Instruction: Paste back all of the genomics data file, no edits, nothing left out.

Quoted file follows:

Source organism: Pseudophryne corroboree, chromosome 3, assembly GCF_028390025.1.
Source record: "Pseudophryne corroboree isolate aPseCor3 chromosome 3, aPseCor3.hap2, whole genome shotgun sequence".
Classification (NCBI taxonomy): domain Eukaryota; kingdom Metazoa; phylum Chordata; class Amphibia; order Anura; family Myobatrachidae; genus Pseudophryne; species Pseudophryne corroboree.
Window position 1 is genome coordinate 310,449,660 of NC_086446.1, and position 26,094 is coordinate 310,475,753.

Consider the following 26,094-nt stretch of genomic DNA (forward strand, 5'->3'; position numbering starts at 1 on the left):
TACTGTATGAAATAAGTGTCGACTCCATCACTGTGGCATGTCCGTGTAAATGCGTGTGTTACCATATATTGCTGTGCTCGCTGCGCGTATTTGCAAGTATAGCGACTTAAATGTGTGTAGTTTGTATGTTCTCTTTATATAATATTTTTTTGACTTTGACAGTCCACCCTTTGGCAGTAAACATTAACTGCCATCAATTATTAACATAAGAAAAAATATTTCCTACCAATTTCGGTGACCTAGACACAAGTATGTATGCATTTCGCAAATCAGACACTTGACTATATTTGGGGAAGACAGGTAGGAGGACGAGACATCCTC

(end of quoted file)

Source organism: Pseudophryne corroboree, chromosome 3, assembly GCF_028390025.1.
Source record: "Pseudophryne corroboree isolate aPseCor3 chromosome 3, aPseCor3.hap2, whole genome shotgun sequence".
Classification (NCBI taxonomy): domain Eukaryota; kingdom Metazoa; phylum Chordata; class Amphibia; order Anura; family Myobatrachidae; genus Pseudophryne; species Pseudophryne corroboree.
Window position 1 is genome coordinate 310,449,660 of NC_086446.1, and position 26,094 is coordinate 310,475,753.

Consider the following 26,094-nt stretch of genomic DNA (forward strand, 5'->3'; position numbering starts at 1 on the left):
TACTGTATGAAATAAGTGTCGACTCCATCACTGTGGCATGTCCGTGTAAATGCGTGTGTTACCATATATTGCTGTGCTCGCTGCGCGTATTTGCAAGTATAGCGACTTAAATGTGTGTAGTTTGTATGTTCTCTTTATATAATATTTTTTTGACTTTGACAGTCCACCCTTTGGCAGTAAACATTAACTGCCATCAATTATTAACATAAGAAAAAATATTTCCTACCAATTTCGGTGACCTAGACACAAGTATGTATGCATTTCGCAAATCAGACACTTGACTATATTTGGGGAAGACAGGTAGGAGGACGAGACATCCTC